Coco Gauff sees Iga Swiatek as the favourite in the French Open final but promised to play with freedom as the outcome at Roland Garros will not change her life either way.
The teenager breezed past Martina Trevisan in straight sets in Paris on Thursday, with the 18-year-old reaching the showpiece on Saturday without dropping a set.
In the Open era, she is just the sixth American to reach the final two at Roland Garros without losing a set, while she also became the third-youngest grand slam finalist this century.
The achievements continued to come in for Gauff, who is the youngest American female finalist in Paris since Monica Seles in 1991 and the youngest overall since Kim Clijsters in 2001.
However, the in-form Swiatek stands in her way of a first major title, with the world number one heading into the contest on a remarkable 34-match winning run.
The Pole is the first player to reach six or more finals on the WTA Tour in the first six months of the year since Serena Williams in 2013 (seven), and Gauff feels she has nothing to lose against Swiatek.
"It definitely means a lot. I'm so happy, and definitely – I wasn't expecting it," she said after defeating Trevisan.
"I'm going to be honest. This year I hadn't had the best results going into this. So it wasn't expected at all, really.
"Playing Iga, she's on a streak right now obviously, and I think going in I have nothing to lose and she's definitely the favourite going into the match on paper.
"But I think that going in, I'm just going to play free and play my best tennis. I think in a grand slam final anything can happen. If I do lift the trophy, honestly, I don't think my life is going to change really.
"I know it sounds kind of bad to say that, but the people who love me are still going to love me regardless if I lift the trophy or not.
"It will probably get me more attention from the people around the world. But in general, I'm not worried about how my life is going to change because I really don't think it's going to change."
3 - Cori #Gauff is the third youngest Grand Slam finalist in 2000s, only older than Maria #Sharapova in #Wimbledon 2004 and Kim #Clijsters at the #RolandGarros 2001. Inheritance. #RolandGarros2022 @WTA @WTA_insider pic.twitter.com/gIbow7JB9u— OptaAce (@OptaAce) June 2, 2022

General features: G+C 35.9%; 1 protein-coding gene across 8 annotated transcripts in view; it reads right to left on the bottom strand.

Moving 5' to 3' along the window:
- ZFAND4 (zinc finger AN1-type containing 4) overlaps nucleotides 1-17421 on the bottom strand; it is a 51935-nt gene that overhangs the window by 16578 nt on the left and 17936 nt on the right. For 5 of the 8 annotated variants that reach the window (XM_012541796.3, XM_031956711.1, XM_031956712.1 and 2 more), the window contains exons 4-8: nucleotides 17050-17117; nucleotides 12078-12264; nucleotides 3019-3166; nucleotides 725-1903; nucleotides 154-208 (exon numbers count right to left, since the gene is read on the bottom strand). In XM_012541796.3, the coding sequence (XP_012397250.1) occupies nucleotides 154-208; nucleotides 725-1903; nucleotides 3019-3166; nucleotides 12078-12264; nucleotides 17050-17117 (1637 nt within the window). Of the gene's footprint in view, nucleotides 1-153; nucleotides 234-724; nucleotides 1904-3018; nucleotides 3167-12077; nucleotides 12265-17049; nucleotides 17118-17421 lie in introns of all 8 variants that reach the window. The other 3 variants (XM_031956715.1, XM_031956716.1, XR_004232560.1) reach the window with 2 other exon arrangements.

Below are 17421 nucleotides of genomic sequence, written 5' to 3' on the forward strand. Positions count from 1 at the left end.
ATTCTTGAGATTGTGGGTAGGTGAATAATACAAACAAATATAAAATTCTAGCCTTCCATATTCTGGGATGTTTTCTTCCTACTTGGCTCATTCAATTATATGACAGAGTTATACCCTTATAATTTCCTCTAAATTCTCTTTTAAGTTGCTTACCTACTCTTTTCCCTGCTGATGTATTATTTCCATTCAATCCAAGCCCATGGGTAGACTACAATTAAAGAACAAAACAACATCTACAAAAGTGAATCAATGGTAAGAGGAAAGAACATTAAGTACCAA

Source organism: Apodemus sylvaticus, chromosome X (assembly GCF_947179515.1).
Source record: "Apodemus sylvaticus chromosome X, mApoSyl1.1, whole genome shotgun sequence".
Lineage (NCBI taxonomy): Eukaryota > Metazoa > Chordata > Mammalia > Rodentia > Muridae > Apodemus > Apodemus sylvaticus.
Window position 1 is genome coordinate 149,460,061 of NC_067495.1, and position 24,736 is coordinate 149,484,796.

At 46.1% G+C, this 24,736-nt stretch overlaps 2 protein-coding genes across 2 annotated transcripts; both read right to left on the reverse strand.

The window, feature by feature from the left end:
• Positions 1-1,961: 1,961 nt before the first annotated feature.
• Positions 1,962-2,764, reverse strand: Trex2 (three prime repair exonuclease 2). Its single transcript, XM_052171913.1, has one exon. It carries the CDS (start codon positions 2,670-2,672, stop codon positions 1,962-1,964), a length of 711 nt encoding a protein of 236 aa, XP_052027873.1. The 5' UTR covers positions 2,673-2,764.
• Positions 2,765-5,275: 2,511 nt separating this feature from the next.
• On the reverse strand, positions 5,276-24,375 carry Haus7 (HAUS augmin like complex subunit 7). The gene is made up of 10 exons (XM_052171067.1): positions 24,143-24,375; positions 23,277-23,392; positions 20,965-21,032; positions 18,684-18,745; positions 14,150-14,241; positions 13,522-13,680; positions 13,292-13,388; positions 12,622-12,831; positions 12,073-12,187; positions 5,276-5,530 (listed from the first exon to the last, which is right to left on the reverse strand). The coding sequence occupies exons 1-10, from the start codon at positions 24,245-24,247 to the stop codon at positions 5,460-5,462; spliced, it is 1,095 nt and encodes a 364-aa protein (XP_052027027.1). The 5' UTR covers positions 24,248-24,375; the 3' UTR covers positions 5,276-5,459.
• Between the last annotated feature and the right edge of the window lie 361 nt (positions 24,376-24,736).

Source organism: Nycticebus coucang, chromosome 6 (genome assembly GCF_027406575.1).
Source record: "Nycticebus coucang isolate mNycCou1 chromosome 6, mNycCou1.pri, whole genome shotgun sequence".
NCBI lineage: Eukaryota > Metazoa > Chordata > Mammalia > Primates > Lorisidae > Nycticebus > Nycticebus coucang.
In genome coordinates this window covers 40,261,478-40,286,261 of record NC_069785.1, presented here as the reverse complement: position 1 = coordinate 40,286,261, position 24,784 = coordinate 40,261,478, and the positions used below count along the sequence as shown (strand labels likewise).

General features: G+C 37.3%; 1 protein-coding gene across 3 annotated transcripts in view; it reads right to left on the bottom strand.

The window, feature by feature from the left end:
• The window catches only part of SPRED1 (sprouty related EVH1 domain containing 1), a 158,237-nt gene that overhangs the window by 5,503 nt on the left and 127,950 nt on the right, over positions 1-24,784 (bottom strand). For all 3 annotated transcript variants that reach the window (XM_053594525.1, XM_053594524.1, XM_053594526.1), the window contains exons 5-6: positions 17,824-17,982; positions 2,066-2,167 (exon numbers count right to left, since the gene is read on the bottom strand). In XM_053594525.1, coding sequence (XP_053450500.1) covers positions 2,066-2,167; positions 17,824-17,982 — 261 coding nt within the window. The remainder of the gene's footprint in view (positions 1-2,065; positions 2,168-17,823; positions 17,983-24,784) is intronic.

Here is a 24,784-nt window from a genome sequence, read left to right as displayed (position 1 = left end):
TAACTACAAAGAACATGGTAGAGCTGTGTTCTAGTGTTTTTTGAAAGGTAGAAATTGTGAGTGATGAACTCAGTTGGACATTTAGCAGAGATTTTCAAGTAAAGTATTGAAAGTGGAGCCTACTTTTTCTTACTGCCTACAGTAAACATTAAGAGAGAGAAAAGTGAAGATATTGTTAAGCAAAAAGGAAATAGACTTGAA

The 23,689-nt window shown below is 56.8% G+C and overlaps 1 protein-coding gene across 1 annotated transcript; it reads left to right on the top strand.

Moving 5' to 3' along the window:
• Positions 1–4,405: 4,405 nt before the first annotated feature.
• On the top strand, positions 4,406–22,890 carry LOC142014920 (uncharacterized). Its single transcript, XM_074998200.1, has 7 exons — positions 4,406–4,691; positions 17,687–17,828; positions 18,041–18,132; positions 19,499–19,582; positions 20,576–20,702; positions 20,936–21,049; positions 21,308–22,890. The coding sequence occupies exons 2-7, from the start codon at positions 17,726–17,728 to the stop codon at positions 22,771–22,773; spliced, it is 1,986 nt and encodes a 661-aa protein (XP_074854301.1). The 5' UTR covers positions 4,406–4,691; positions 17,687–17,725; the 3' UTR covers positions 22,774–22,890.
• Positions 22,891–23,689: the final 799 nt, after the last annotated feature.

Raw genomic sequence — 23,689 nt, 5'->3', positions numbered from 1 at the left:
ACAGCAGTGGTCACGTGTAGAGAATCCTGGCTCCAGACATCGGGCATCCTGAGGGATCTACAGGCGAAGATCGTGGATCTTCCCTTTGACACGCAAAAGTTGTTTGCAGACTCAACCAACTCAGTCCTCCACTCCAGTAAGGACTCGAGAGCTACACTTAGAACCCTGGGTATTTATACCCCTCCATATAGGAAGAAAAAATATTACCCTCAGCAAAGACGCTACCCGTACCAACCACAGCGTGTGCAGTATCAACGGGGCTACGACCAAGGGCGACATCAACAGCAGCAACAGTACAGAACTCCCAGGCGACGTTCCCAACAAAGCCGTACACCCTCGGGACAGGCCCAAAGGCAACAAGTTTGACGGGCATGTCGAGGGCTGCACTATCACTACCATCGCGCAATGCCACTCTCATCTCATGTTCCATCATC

Victory for Gauff would make her the seventh player to win the girls' and women's singles titles in Paris, after lifting the junior title just four years ago.
Swiatek subsequently won the Wimbledon junior title the same season, and Gauff is delighted the pair's paths will cross again at senior level.
"I knew her from juniors, but we never spoke really until we both got on tour," she added. "I remember here specifically I was actually preparing to play her in the final, and then she had a match point against my – well, not my doubles partner this tournament, but normally Caty McNally, and Caty saved a match point against her and I ended up playing Caty in the final.
"I just remember that from the juniors. Obviously going on the tour, we spoke and she's super nice. I think that's something I really admire about her.
"I have known Iga – I don't know her well-well, but I have known her since she was probably ranked lower, and now that she's [world] number one, and I will say that nothing has really changed other than her tennis.
"But behind the scenes, she's as nice as I think you guys see in the press conferences. I think that's really important and rare to see, so I definitely congratulate her on that aspect."
Junior memories aside, Gauff believes she is more than ready to win a grand slam but insists she will not put pressure on herself.
"I think that version was ready to win a slam, but I think she almost wanted it too much, that she put way too much pressure on herself," she said of her comments previously about winning a major.
"Now I'm definitely ready to win one but I'm not putting pressure on myself to win one. I think there's a fine line between believing in yourself and almost pushing yourself too much.
"I think at that moment I was pushing myself too much to do the results, whereas when I was in the quarter-final, I didn't even enjoy the moment. I didn't even care really.
"Now, being in the final, I'm enjoying it. I think there is definitely a difference between [being] ready and almost wanting it too much. I think at that moment I wanted it too much, whereas now I definitely want it.
"But also, it's not going to be the end of the world if it doesn't happen for me."